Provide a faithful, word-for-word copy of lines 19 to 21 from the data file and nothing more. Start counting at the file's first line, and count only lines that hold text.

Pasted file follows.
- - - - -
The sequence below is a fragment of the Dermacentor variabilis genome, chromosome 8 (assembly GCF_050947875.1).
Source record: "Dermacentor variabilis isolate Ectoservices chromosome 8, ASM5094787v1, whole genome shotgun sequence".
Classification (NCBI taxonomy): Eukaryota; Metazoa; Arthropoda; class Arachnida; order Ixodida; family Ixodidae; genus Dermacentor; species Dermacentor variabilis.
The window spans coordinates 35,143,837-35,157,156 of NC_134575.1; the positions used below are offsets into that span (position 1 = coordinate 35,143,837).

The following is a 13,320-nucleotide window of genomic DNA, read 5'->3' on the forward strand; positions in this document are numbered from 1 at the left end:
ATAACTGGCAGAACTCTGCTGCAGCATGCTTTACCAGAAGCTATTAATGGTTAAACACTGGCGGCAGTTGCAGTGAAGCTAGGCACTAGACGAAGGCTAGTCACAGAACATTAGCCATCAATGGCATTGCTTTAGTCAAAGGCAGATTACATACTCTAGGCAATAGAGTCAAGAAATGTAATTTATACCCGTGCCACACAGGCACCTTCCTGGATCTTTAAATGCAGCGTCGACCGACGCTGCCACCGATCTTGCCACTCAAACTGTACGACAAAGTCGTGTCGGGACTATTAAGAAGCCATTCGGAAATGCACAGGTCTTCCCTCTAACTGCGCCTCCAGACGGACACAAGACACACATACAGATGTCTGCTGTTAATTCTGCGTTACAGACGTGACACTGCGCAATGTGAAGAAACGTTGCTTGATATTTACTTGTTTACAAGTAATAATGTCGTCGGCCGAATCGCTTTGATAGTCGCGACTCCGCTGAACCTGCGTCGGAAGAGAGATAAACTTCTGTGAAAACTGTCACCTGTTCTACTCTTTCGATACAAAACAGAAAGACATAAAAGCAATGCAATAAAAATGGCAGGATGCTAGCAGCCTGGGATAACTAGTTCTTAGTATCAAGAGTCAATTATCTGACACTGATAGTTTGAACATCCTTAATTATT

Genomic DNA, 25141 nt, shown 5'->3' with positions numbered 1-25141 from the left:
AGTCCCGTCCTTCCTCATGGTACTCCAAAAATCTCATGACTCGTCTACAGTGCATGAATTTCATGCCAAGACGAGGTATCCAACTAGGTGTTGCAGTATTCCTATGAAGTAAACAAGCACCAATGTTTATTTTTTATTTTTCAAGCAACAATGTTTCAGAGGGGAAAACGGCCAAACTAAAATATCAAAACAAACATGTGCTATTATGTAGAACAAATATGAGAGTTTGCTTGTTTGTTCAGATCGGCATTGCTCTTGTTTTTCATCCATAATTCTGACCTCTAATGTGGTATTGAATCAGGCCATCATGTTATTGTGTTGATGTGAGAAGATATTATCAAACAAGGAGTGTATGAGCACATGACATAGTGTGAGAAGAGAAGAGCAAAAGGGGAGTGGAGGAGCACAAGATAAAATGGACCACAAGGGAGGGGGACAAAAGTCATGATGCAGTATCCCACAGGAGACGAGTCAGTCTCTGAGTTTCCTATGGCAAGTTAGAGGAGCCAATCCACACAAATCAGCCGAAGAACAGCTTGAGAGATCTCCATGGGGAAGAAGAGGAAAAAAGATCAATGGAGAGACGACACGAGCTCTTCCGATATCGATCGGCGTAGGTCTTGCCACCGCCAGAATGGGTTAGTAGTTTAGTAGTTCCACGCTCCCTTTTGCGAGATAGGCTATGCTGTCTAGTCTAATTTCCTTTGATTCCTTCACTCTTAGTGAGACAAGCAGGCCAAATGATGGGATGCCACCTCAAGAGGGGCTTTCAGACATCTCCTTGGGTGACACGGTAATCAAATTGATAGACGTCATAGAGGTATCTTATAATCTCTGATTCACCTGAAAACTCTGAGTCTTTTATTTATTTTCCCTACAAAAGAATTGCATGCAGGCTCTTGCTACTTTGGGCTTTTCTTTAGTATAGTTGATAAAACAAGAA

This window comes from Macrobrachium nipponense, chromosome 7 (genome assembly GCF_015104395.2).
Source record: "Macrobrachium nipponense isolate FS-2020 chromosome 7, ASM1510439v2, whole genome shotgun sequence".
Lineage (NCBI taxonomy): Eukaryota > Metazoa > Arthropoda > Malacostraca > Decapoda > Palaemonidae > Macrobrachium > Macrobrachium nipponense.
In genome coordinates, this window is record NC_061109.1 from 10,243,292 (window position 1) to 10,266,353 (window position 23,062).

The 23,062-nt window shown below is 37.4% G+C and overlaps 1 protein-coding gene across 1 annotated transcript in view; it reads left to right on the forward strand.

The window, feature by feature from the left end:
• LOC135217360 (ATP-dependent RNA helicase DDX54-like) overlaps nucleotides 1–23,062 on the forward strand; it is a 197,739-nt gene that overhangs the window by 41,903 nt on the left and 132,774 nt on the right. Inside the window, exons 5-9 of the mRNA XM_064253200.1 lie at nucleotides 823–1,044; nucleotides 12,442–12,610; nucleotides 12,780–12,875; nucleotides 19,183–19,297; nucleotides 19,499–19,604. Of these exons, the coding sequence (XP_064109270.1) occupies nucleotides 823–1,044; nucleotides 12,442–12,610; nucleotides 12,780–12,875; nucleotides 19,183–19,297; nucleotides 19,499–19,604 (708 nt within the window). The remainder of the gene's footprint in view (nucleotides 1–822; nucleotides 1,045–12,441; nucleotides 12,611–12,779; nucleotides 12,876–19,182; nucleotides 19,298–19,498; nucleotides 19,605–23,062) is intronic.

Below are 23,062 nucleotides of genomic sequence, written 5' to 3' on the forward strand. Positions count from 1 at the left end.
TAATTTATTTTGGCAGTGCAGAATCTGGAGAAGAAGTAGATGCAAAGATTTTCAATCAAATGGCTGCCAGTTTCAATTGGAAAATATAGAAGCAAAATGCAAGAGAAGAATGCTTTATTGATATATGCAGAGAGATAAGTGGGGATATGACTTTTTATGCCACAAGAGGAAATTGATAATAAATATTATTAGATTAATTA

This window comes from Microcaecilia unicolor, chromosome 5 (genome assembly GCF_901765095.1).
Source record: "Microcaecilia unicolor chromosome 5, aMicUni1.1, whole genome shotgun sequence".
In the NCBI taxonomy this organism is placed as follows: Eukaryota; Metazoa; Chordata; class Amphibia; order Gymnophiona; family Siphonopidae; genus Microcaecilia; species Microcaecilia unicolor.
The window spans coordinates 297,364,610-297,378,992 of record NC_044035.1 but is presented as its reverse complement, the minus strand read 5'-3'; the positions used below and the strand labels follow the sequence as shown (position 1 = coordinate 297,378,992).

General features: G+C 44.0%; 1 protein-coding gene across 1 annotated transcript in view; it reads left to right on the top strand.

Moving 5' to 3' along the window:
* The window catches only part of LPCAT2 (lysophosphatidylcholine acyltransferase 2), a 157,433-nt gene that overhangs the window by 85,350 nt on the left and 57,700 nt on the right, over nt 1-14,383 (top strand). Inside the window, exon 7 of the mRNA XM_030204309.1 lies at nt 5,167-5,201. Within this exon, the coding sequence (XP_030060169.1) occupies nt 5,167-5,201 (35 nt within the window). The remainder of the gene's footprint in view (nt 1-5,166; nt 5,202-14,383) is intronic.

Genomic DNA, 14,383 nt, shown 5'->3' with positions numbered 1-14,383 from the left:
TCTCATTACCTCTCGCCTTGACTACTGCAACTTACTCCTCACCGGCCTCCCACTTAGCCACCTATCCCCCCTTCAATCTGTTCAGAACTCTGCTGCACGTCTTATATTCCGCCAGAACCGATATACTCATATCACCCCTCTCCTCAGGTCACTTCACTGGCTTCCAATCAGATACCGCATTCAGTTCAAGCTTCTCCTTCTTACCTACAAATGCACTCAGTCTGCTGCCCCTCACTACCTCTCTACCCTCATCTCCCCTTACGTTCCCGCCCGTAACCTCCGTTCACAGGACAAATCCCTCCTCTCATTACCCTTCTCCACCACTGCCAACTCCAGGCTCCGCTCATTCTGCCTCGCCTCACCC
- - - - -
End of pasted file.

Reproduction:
Source record: "Microcaecilia unicolor chromosome 5, aMicUni1.1, whole genome shotgun sequence".
In the NCBI taxonomy this organism is placed as follows: Eukaryota; Metazoa; Chordata; class Amphibia; order Gymnophiona; family Siphonopidae; genus Microcaecilia; species Microcaecilia unicolor.
The window spans coordinates 297,364,610-297,378,992 of record NC_044035.1 but is presented as its reverse complement, the minus strand read 5'-3'; the positions used below and the strand labels follow the sequence as shown (position 1 = coordinate 297,378,992).